Spring Garden fifth-graders set to sing at Camden Yards


September 10, 1997|By Pat Brodowski | Pat Brodowski,SPECIAL TO THE SUN

WHEN THE national anthem is sung at Oriole Park next Wednesday you can be sure most of Hampstead will be listening. That's because the entire fifth grade at Spring Garden Elementary School will be singing.

The children will sing a preview at 5 p.m. today to open a meeting of the county Board of Education and again at 7 p.m. tomorrow at a Spring Garden PTA meeting. Both performances are open to the public.

Choral arts teacher Ida Lea Rubin has combined the musical talents of 150 students with their passion for the Orioles.

To help the students sing the national anthem with heartfelt enthusiasm, Rubin taught them the history of "The Star-Spangled Banner," which tied in nicely with their study of Maryland history and a field trip to Fort McHenry in Baltimore.

"It's a very special song because it's our national anthem," said Scott Kritzer, 10, during a recent rehearsal.

Every student wrote the Orioles explaining why they wanted to sing at Oriole Park. Many children, such as Amy Wineke, 10, noted that they had never been to a game at Camden Yards.

My son, Adam, thinks this will be a neat story to tell his children someday, especially since he's predicted that the Orioles will win the World Series this year.

The letters, with an introduction by fourth-grade teacher Erica Guenther, were sent to the stadium staff with an audition tape last fall. The group was accepted in late spring.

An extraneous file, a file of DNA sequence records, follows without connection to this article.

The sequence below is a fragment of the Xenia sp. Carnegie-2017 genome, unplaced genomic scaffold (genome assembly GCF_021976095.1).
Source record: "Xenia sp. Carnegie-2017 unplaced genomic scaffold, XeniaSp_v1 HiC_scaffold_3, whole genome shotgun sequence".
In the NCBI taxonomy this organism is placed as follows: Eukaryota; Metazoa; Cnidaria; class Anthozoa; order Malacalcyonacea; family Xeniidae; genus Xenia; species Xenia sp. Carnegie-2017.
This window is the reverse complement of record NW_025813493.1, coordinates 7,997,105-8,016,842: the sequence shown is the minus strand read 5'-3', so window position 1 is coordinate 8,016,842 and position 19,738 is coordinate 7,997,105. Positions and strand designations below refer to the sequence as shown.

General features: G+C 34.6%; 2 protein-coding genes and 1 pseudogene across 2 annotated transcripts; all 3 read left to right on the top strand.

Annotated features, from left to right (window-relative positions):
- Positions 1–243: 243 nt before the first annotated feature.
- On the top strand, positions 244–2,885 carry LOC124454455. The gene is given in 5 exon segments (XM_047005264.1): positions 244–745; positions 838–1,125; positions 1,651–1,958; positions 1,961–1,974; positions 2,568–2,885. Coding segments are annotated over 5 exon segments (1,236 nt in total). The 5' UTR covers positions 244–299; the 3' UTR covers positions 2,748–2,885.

"I apologized for the poor quality of our tape, but they liked how genuine it was," Rubin said. "They wanted us to sing for two nights. We're unique -- they've never had a group on the field larger than 50 kids."

The logistics of bringing that many children to the stadium will permit only one night of singing.

To fund the trip, fourth-grade teachers Jim Robinson and Guenther supervised a student pizza sale. The proceeds will cover transportation expenses, tickets and food. Fourth-grade teacher Barbara Booz spent hours organizing details.

The school earned heavy-hitter status for selling more than 700 tickets to the game with relatives coming from as far away as Detroit and Florida.

All that's left are butterflies and stage fright.

"I know my voice is going to crack," whispered Melanie Lowe, 10, during a recent rehearsal.

More than 48,000 fans will be in the stands at Camden Yards. Only one thing will shake these 150 kids. As Rubin describes:

"If you see a photographer, who are you going to look at?" she asked the students. "You, Mrs. Rubin," they replied.

"If you see yourselves on the video scoreboard, who are you going to look at?" "You, Mrs. Rubin," they replied.

"If you see Cal Ripken walk by, who are you going to look at?" "Cal!"

Information: 410-751-3433.

Hymns and ice cream

An Old-Fashioned Hymn Sing and Ice Cream Social will be held at 4 p.m. Sunday by the Family Life Committee of Trinity United Church of Christ, 3229 York St., Manchester.

The Trinity Choir and invited guests will lead group singing of favorite hymns. Everyone is welcome to sing and enjoy hand-dipped ice cream afterward.

Information: 410-374-2727.

Bingo night

An evening of bingo is planned from 5: 30 to 8: 30 p.m. Sept. 18 at the North Carroll Senior Center, 2255 Hanover Pike, Greenmount.

Twenty games of three cards each are sold for $7.

Information: 410-239-6400.

North Carroll Jaycees

The North Carroll Jaycees meet at 7: 30 p.m. every third Wednesday at Four Seasons Sports Complex, Hampstead-Mexico Road. New members are being sought.

Fund-raising projects include selling pizza kits and raffle tickets. The group will sell pit ham at the Black & Decker car show Sept. 20.

The Jaycees help needy families on holidays and do community projects. Young professionals are encouraged to join to develop leadership skills.

Information: 410-526-9021.

Pat Brodowski's North neighborhood column appears Wednesdays in the Carroll County edition of The Sun.

Pub Date: 9/10/97

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